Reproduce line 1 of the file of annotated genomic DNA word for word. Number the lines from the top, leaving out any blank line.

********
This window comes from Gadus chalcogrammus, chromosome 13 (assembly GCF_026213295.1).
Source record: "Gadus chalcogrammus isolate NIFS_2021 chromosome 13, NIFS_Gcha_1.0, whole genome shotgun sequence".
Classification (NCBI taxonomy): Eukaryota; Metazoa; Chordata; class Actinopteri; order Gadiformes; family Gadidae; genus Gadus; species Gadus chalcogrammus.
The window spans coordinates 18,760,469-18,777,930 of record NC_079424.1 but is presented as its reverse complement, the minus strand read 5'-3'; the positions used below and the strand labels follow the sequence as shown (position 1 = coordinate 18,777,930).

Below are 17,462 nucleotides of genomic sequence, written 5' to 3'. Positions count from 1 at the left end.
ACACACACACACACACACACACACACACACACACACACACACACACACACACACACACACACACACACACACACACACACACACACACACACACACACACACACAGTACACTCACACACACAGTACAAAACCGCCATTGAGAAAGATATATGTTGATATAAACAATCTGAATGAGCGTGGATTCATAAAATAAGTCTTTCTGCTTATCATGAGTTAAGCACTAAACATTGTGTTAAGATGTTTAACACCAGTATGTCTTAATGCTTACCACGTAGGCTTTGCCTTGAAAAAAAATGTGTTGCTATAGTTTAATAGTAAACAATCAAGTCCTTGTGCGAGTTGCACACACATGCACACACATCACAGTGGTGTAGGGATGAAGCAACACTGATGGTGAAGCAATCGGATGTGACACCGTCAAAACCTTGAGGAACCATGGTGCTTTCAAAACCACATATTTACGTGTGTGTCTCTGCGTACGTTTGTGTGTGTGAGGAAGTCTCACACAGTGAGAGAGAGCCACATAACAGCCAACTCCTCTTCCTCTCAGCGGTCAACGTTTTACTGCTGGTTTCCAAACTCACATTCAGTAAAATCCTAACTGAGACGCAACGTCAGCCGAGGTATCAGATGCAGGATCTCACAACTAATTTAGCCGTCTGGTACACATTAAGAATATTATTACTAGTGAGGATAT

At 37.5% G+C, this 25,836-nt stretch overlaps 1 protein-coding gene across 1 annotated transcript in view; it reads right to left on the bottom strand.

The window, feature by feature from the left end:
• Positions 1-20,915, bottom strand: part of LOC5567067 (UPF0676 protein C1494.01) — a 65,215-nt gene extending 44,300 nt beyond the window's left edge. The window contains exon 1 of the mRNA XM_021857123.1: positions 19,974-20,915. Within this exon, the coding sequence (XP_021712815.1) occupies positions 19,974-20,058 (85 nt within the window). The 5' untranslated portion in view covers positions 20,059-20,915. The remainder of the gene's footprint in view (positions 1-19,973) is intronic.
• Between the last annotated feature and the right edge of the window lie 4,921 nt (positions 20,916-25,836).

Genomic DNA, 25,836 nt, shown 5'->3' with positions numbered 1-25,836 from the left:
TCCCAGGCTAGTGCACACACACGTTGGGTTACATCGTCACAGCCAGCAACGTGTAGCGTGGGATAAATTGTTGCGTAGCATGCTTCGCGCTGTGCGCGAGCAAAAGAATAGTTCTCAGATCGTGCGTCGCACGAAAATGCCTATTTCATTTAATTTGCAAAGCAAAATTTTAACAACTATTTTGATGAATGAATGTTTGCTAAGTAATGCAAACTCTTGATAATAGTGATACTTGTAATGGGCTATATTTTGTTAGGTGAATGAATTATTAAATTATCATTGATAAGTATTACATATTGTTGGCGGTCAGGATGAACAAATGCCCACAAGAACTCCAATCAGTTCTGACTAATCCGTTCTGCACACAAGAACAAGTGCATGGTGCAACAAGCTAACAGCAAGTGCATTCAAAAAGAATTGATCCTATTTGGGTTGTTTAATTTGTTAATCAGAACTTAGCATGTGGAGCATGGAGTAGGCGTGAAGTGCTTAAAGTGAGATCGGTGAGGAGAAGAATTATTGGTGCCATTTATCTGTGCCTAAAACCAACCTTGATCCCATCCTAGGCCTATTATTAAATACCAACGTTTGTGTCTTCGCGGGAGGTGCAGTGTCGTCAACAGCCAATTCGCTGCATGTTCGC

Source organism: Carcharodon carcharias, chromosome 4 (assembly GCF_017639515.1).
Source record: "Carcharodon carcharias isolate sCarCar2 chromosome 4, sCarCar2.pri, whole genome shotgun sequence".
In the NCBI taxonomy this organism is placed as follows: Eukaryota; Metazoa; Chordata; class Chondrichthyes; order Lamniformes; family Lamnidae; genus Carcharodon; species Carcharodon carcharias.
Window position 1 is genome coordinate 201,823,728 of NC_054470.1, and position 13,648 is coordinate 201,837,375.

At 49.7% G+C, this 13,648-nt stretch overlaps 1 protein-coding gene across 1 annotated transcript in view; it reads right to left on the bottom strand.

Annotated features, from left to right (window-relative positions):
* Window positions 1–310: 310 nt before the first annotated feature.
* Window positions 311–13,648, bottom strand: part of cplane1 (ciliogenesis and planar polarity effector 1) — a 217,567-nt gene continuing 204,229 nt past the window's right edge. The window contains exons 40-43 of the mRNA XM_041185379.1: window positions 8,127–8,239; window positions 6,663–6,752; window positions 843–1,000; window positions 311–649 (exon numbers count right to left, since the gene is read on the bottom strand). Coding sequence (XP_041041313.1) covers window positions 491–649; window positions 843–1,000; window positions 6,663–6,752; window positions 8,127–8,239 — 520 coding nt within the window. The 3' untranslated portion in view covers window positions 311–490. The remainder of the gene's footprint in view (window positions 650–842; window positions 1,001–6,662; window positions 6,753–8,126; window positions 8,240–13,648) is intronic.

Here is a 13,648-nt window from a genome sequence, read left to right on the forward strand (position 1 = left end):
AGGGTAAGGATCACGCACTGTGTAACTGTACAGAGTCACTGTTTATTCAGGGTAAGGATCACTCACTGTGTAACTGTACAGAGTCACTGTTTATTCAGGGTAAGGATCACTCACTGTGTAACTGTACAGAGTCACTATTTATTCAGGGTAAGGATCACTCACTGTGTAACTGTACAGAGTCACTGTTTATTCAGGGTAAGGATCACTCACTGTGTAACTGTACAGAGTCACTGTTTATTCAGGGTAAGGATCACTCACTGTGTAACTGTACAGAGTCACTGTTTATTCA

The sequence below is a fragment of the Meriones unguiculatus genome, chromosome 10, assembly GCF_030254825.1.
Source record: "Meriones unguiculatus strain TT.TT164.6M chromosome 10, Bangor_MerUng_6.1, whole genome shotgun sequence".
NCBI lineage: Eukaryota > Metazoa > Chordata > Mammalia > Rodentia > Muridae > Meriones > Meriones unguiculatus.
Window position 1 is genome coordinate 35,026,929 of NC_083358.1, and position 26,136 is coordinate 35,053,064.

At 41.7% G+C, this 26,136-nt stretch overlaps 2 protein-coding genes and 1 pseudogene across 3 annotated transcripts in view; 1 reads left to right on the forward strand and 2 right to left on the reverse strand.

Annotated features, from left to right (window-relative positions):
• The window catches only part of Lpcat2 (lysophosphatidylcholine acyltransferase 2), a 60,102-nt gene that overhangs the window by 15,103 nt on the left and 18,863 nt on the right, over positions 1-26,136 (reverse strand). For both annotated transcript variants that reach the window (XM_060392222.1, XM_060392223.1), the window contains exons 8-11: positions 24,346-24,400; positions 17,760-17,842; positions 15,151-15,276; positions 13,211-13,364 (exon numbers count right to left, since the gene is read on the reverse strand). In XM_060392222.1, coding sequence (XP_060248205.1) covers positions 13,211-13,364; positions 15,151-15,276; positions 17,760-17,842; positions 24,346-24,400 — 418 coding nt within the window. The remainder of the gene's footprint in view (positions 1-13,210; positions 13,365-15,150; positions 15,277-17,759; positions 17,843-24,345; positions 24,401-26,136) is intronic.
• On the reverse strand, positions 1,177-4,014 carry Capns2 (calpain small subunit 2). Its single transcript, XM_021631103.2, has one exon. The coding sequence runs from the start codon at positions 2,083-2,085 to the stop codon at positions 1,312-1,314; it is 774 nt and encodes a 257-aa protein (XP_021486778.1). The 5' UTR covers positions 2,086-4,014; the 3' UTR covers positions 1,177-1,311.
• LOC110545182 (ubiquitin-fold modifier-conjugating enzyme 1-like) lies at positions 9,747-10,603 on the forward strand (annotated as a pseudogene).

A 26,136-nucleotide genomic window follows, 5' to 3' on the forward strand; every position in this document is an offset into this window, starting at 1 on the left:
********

This window comes from Gadus chalcogrammus, chromosome 13 (assembly GCF_026213295.1).